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Milds # Center vortex

## From Wikipedia, the free encyclopedia

Center vortices are line-like topological defects that exist in the vacuum of Yang–Mills theory and QCD. There is evidence in lattice simulations that they play an important role in the confinement of quarks.

## Topological Description

Center vortices carry a gauge charge under the center elements of the universal cover of the gauge group G. Equivalently, their topological charge is an element of the fundamental group of this universal cover quotiented by its center.

On a 2-dimensional space M a center vortex at a point x may be constructed as follows. Begin with a trivial G bundle over M. Cut along a circle linking x. Glue the total space back together with a transition function which is a map from the cut circle to a representation of G. The new total space is the gauge bundle of a center vortex.

Now the vortex at x is constructed. Its topological charge can be computed as follows. Lifting this map up to the universal cover of G, each time one circumnavigates the circle, the transition function shifts by some element in the center of the universal cover. This element is the charge.

Center vortices also exist on higher dimensional spaces. They are always codimension two, and the above construction is generalized by cutting along a tube surrounding the vortex.

## In SU(N) theories

In the case of SU(N) gauge theories, the center consists of the constant matrices:

$z_{n}=e^{\frac {2\pi in}{N}}I\;,$ where I is the unit matrix. These elements form the abelian subgroup ZN. Under such center elements, quarks transform as

$\psi \to e^{\frac {2\pi in}{N}}\psi \;,$ while gluons are invariant. This means that, if quarks are free (like in the deconfined phase), the center symmetry will be broken. Restoration of the center symmetry will imply confinement. 't Hooft first put this on a more rigorous footing.

The two phases in the theory can be distinguished based on the behavior of the vortices. When considering a certain Wilson loop, if the vortices are generally long, most vortices will only pierce the surface within the Wilson loop once. Furthermore the number of vortices piercing this surface will grow in proportion to the area of the surface. Due to the vortices suppressing the value of the vacuum expectation value of the Wilson loop, this will lead to an area-law, i.e. the Wilson loop W(C) behaves like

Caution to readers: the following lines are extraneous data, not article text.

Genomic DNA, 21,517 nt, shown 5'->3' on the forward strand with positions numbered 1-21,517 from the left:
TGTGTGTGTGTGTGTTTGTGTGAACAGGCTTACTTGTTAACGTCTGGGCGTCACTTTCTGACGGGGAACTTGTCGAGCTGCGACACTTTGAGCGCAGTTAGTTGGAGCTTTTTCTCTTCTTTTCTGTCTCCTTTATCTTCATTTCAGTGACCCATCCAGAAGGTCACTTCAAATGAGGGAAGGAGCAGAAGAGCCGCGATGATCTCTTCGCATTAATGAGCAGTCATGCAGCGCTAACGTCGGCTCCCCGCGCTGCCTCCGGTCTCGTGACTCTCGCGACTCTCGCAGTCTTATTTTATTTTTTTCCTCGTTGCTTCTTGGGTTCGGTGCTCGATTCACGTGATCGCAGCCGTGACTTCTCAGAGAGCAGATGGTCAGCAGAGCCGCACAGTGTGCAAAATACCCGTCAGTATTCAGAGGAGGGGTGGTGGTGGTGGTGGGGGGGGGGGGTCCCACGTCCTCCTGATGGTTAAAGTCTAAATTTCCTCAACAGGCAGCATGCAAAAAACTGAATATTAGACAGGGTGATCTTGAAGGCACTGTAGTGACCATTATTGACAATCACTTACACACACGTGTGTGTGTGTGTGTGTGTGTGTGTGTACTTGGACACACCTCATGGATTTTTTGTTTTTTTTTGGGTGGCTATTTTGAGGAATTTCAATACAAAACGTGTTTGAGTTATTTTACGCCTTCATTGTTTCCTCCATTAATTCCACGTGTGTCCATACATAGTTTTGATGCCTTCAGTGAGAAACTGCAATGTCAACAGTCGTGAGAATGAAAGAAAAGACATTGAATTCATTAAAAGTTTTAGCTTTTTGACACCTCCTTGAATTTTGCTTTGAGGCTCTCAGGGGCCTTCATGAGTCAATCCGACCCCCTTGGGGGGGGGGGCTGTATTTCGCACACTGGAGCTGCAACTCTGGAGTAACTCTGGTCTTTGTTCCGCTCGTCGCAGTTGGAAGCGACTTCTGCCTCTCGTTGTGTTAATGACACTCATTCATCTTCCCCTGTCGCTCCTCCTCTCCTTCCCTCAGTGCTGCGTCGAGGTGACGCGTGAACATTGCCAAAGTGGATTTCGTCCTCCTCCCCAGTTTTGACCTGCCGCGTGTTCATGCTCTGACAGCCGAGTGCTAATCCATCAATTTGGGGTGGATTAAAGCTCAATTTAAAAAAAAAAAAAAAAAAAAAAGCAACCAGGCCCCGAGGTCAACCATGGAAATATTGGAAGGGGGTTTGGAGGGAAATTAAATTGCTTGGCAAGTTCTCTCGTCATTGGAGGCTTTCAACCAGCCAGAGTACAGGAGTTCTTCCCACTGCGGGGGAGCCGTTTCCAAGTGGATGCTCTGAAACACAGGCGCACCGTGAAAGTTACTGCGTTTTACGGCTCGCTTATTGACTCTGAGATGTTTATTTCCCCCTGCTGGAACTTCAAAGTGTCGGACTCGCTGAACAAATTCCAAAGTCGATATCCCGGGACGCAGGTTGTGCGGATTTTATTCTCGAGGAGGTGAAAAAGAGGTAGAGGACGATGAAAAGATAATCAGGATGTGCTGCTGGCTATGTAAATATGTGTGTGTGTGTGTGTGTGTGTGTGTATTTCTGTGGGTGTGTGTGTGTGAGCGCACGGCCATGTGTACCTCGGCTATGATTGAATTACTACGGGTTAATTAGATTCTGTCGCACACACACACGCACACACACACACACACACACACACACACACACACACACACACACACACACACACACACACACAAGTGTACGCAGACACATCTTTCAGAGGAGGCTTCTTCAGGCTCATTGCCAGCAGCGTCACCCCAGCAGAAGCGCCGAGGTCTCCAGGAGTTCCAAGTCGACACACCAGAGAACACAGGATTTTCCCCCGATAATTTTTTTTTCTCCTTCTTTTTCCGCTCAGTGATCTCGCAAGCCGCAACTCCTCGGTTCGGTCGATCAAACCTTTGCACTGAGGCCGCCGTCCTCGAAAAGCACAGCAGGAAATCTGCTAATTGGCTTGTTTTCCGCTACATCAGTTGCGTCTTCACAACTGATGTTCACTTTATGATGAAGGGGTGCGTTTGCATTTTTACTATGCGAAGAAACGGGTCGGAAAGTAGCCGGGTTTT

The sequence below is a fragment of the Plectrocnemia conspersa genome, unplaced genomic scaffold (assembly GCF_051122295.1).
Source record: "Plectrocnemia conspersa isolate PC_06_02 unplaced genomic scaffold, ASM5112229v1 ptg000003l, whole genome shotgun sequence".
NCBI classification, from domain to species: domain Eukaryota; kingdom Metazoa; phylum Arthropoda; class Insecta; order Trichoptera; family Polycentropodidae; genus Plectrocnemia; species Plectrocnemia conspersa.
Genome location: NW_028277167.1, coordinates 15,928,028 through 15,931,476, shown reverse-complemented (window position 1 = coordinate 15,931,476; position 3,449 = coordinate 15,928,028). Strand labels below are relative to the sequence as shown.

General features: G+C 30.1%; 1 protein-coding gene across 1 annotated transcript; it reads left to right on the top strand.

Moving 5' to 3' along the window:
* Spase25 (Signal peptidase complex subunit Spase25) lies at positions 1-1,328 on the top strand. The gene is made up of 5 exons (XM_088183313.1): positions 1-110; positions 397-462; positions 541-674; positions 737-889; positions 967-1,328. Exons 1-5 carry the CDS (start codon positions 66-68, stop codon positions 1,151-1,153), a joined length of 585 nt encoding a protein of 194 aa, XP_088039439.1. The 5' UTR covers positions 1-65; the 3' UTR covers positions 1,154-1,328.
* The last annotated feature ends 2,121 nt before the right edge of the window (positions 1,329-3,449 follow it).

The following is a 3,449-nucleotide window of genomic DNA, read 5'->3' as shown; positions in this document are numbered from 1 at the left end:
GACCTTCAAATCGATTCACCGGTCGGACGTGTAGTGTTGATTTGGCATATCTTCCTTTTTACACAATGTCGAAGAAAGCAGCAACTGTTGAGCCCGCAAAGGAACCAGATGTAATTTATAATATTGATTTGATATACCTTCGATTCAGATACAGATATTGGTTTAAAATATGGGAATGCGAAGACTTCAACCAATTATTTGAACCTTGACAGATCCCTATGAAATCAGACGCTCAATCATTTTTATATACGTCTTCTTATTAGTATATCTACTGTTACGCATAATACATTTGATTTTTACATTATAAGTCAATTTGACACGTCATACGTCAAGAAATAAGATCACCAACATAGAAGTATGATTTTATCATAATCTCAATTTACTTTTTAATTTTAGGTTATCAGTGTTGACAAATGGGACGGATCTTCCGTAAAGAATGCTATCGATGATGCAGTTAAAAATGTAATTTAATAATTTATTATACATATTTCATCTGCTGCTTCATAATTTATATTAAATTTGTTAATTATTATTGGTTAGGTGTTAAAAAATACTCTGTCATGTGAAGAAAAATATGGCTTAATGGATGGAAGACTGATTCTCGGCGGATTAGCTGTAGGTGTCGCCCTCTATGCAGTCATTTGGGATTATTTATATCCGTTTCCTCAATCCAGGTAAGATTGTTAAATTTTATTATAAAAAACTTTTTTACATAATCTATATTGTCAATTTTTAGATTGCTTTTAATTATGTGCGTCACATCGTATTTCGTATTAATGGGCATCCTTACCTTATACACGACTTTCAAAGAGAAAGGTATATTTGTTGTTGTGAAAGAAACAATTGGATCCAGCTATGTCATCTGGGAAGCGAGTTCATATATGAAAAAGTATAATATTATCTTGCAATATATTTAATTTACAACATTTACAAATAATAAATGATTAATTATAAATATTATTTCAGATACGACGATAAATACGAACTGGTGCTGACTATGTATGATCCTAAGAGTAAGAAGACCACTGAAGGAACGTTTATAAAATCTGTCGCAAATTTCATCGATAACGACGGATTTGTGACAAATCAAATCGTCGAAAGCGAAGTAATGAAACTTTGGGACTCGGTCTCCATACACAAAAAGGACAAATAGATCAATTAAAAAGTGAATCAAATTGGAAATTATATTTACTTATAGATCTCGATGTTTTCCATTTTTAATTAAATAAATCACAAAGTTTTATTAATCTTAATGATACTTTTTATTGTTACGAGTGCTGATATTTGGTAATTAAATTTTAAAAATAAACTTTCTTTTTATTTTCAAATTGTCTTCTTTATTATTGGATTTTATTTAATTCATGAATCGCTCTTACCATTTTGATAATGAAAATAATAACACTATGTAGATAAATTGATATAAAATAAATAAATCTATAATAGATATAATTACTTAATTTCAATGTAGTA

$\langle W(C)\rangle \propto e^{-\sigma A}\;,$ where A is the area spanned by the loop. The constant σ is called the string tension. This behavior is typical of confinement. However, when considering a regime where vortices are generally short — i.e. they form small loops — they will usually pierce the surface of the Wislon loop twice in opposite directions, thus leading to the two contributions canceling. Only vortex loops near the Wilson loop itself will pierce it once, thus leading to a contribution scaling like the perimeter:

$\langle W(C)\rangle \propto e^{-\alpha L}\;,$ with L the length of the Wilson loop, and α some constant. This behavior signals there is no confinement.

In lattice simulations this behavior is indeed seen. At low temperatures (where there is confinement) vortices form large, complex clusters and percolate through space. At higher temperatures (above the deconfinement phase transition) vortices form small loops. Furthermore it has been seen that the string tension almost drops to zero when center vortices are removed from the simulation. At the other hand, the string tension remains approximately unchanged when removing everything except for the center vortices. This clearly shows the close relation between center vortices and confinement. Aside from this it has also been shown in simulations that the vortices have a finite density in the continuum limit (meaning they are not a lattice artifact, but they do exist in reality), and that they are also linked with chiral symmetry breaking and topological charge.

One subtlety concerns the string tension at intermediate range and in the large-N limit. According to the center vortex picture, the string tension should depend on the way the matter fields transform under the center, i.e. their so-called N-ality. This seems to be correct for the large-distance string tension, but at smaller distances the string tension is instead proportional to the quadratic Casimir of the representation — so-called Casimir scaling. This has been explained by domain formation around center vortices. In the large-N limit, this Casimir scaling goes all the way to large distances.

## In gauge theories with trivial center

Consider the gauge group SO(3). It has a trivial center but its fundamental group π1(SO(3)) is Z2. Similarly its universal cover is SU(2) whose center is again Z2. Thus center vortices in this theory are charged under Z2 and so one expects that pairs of vortices can annihilate.

Also G2 gauge theory does not have a long-range string tension, which is consistent with the center vortex picture. In this theory, gluons can screen quarks, leading to color singlet states with the quantum number of quarks. Casimir scaling is, however, still present at intermediate ranges, i.e. before string breaking occurs. This can be explained by domain formation.

## See also

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